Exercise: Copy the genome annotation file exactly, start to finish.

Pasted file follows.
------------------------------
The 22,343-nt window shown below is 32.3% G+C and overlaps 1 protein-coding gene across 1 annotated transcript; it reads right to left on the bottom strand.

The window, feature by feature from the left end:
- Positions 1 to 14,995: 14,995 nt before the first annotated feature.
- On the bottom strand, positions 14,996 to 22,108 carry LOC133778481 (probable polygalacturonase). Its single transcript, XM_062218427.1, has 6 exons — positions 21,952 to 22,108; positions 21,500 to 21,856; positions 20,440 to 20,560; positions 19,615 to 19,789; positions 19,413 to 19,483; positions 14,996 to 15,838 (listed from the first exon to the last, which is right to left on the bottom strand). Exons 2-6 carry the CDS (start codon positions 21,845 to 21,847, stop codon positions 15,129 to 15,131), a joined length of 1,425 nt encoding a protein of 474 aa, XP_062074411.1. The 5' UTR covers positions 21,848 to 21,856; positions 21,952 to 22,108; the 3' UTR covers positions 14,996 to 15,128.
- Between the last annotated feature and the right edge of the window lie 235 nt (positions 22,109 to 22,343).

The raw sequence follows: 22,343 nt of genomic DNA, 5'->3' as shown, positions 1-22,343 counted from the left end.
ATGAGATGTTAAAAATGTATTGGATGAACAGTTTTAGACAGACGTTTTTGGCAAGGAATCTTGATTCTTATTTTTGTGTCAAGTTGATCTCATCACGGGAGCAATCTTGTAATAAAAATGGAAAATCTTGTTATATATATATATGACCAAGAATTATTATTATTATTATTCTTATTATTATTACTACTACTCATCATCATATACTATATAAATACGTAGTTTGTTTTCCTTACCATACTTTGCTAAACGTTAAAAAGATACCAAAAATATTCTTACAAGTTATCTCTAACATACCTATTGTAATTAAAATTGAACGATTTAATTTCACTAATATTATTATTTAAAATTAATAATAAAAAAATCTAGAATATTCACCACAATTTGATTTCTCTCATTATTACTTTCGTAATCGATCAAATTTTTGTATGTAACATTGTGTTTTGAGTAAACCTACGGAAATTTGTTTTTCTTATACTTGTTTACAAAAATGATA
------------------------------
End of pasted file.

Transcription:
The 22,343-nt window shown below is 32.3% G+C and overlaps 1 protein-coding gene across 1 annotated transcript; it reads right to left on the bottom strand.

The window, feature by feature from the left end:
- Positions 1 to 14,995: 14,995 nt before the first annotated feature.
- On the bottom strand, positions 14,996 to 22,108 carry LOC133778481 (probable polygalacturonase). Its single transcript, XM_062218427.1, has 6 exons — positions 21,952 to 22,108; positions 21,500 to 21,856; positions 20,440 to 20,560; positions 19,615 to 19,789; positions 19,413 to 19,483; positions 14,996 to 15,838 (listed from the first exon to the last, which is right to left on the bottom strand). Exons 2-6 carry the CDS (start codon positions 21,845 to 21,847, stop codon positions 15,129 to 15,131), a joined length of 1,425 nt encoding a protein of 474 aa, XP_062074411.1. The 5' UTR covers positions 21,848 to 21,856; positions 21,952 to 22,108; the 3' UTR covers positions 14,996 to 15,128.
- Between the last annotated feature and the right edge of the window lie 235 nt (positions 22,109 to 22,343).

The raw sequence follows: 22,343 nt of genomic DNA, 5'->3' as shown, positions 1-22,343 counted from the left end.
ATGAGATGTTAAAAATGTATTGGATGAACAGTTTTAGACAGACGTTTTTGGCAAGGAATCTTGATTCTTATTTTTGTGTCAAGTTGATCTCATCACGGGAGCAATCTTGTAATAAAAATGGAAAATCTTGTTATATATATATATGACCAAGAATTATTATTATTATTATTCTTATTATTATTACTACTACTCATCATCATATACTATATAAATACGTAGTTTGTTTTCCTTACCATACTTTGCTAAACGTTAAAAAGATACCAAAAATATTCTTACAAGTTATCTCTAACATACCTATTGTAATTAAAATTGAACGATTTAATTTCACTAATATTATTATTTAAAATTAATAATAAAAAAATCTAGAATATTCACCACAATTTGATTTCTCTCATTATTACTTTCGTAATCGATCAAATTTTTGTATGTAACATTGTGTTTTGAGTAAACCTACGGAAATTTGTTTTTCTTATACTTGTTTACAAAAATGATA